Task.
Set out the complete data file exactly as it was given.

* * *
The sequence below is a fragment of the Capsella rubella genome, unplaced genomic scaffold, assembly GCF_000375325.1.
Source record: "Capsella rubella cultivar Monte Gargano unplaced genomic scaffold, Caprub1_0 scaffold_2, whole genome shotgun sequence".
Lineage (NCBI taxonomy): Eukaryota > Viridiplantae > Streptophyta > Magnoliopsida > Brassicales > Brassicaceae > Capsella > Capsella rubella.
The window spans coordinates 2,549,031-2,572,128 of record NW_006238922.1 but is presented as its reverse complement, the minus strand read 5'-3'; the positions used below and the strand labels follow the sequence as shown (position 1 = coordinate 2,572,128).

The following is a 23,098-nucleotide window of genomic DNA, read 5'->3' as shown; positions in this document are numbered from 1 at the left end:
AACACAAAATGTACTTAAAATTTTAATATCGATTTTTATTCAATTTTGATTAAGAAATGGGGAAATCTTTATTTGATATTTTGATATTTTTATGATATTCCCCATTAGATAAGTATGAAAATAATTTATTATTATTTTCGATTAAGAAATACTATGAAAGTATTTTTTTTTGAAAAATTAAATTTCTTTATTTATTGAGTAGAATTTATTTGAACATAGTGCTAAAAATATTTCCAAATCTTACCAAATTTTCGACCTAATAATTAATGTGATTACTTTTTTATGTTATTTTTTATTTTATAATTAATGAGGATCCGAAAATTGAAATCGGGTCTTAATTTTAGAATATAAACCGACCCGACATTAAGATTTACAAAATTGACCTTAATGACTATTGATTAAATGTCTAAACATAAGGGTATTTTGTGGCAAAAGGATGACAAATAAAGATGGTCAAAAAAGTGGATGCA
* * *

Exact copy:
The sequence below is a fragment of the Capsella rubella genome, unplaced genomic scaffold, assembly GCF_000375325.1.
Source record: "Capsella rubella cultivar Monte Gargano unplaced genomic scaffold, Caprub1_0 scaffold_2, whole genome shotgun sequence".
Lineage (NCBI taxonomy): Eukaryota > Viridiplantae > Streptophyta > Magnoliopsida > Brassicales > Brassicaceae > Capsella > Capsella rubella.
The window spans coordinates 2,549,031-2,572,128 of record NW_006238922.1 but is presented as its reverse complement, the minus strand read 5'-3'; the positions used below and the strand labels follow the sequence as shown (position 1 = coordinate 2,572,128).

The following is a 23,098-nucleotide window of genomic DNA, read 5'->3' as shown; positions in this document are numbered from 1 at the left end:
AACACAAAATGTACTTAAAATTTTAATATCGATTTTTATTCAATTTTGATTAAGAAATGGGGAAATCTTTATTTGATATTTTGATATTTTTATGATATTCCCCATTAGATAAGTATGAAAATAATTTATTATTATTTTCGATTAAGAAATACTATGAAAGTATTTTTTTTTGAAAAATTAAATTTCTTTATTTATTGAGTAGAATTTATTTGAACATAGTGCTAAAAATATTTCCAAATCTTACCAAATTTTCGACCTAATAATTAATGTGATTACTTTTTTATGTTATTTTTTATTTTATAATTAATGAGGATCCGAAAATTGAAATCGGGTCTTAATTTTAGAATATAAACCGACCCGACATTAAGATTTACAAAATTGACCTTAATGACTATTGATTAAATGTCTAAACATAAGGGTATTTTGTGGCAAAAGGATGACAAATAAAGATGGTCAAAAAAGTGGATGCA